Leaving a Computer Running ?
atkielski.anthony at wanadoo.fr
Sun Feb 6 08:06:24 PST 2005
X> I have an archaic thing thing running a small web server and it is built a
X> damn site better than most other computers I've seen. It has and old SCSI
X> drive that's built like a brick.
What brand? My old HP Vectra is beautifully built, but you don't really
notice it until you open the case. I've seen other high-end HP
computers that were equally well built, both in terms of case design and
in terms of quality of parts and workmanship.
Compaq servers (now part of HP) had similar reputations, and I've heard
that Dells are pretty good, although I haven't looked inside.
On the other hand, some systems are junk. People in our IT department
said you could tell who had worked on one particular brand of PC by
looking at his hands and arms: if they were disfigured by dozens of tiny
scars, it meant that he had been working on this particular brand, which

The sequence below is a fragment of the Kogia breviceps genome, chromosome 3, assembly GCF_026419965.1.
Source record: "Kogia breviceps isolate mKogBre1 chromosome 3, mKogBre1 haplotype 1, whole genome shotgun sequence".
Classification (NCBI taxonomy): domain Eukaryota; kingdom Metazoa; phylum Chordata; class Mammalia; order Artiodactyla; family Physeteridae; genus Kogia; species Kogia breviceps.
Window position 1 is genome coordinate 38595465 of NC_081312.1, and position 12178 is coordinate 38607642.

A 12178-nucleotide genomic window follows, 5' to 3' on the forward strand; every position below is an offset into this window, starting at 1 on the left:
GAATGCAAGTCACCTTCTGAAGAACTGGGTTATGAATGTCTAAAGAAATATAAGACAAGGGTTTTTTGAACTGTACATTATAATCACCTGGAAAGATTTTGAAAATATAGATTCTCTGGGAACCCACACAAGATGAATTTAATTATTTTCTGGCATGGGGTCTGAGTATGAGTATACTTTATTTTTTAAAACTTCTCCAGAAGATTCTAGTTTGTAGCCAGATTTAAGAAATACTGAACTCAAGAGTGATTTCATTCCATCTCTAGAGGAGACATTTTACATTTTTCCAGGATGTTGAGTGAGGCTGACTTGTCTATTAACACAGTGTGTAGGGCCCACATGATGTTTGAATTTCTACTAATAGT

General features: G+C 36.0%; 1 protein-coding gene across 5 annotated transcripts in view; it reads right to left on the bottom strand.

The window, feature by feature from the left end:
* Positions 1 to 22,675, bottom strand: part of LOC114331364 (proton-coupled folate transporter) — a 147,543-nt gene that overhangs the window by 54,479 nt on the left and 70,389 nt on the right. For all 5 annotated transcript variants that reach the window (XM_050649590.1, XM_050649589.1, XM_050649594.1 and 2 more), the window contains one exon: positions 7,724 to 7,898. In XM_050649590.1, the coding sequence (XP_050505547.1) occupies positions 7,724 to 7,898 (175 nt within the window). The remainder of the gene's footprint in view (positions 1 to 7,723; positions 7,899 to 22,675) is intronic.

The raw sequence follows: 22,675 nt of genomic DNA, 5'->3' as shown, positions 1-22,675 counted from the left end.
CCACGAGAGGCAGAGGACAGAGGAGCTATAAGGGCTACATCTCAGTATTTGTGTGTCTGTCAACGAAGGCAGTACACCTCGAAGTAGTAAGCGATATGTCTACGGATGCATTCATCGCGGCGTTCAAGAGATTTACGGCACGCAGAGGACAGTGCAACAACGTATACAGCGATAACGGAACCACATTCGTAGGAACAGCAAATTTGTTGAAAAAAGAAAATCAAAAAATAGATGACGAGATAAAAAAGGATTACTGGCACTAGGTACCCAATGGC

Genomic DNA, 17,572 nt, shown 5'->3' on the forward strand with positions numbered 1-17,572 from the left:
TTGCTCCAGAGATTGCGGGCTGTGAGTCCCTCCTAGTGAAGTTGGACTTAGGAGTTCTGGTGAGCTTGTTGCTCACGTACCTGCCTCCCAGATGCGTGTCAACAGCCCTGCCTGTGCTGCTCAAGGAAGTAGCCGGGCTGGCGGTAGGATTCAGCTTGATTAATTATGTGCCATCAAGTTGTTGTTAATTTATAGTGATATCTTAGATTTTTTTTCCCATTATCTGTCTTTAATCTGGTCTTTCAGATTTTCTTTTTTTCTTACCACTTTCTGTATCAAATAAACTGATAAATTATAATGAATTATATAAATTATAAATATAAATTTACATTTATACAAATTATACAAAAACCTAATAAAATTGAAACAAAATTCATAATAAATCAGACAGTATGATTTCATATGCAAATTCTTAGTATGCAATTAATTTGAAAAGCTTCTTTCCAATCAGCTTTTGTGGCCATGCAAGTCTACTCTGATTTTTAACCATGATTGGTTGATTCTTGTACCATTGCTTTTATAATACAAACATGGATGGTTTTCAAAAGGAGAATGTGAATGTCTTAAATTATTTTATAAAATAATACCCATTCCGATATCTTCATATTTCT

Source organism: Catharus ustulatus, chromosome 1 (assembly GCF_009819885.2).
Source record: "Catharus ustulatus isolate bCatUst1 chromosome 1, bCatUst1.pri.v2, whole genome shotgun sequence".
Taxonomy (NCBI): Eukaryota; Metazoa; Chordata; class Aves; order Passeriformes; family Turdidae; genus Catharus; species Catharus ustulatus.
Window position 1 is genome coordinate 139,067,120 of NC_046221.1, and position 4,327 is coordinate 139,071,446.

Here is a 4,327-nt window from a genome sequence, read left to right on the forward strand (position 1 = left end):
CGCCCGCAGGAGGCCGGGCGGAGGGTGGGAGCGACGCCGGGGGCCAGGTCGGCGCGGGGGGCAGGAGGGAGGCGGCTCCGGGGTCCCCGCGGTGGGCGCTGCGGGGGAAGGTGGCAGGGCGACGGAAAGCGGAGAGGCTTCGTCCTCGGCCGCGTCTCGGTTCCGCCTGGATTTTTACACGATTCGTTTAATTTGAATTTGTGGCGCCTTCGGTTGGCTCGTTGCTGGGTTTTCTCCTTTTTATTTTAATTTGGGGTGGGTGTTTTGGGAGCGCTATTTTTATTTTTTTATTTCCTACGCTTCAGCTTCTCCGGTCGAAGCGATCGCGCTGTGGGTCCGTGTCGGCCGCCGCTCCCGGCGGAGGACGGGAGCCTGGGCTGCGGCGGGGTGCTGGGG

contained stamped metal parts with very sharp edges that would cut at
the slightest touch. The same people also complained that no two
computers of this particular brand were ever the same, since the vendor
would throw in whichever components it could buy most cheaply that
In any case, I'm leaning towards building my own stuff now. It's true
that I won't get custom motherboards or cases that way, but I can pick
the components I want, spending more money on things like fans and
quality disk drives, and no money on wasteful gadgets like stereo
FreeBSD and my current home-built server make a good couple. The
hardware seems very solid and runs very cool (thanks to all the fans) in
an ugly but large and accessible cabinet. Likewise, FreeBSD runs on the
hardware--it's not the sexiest OS around, but it just keeps on running
and running. I'm hoping that the time between both OS and hardware
failures will be about two decades. (The old HP system has held out for
nearly a decade already, so I know it can be done.)
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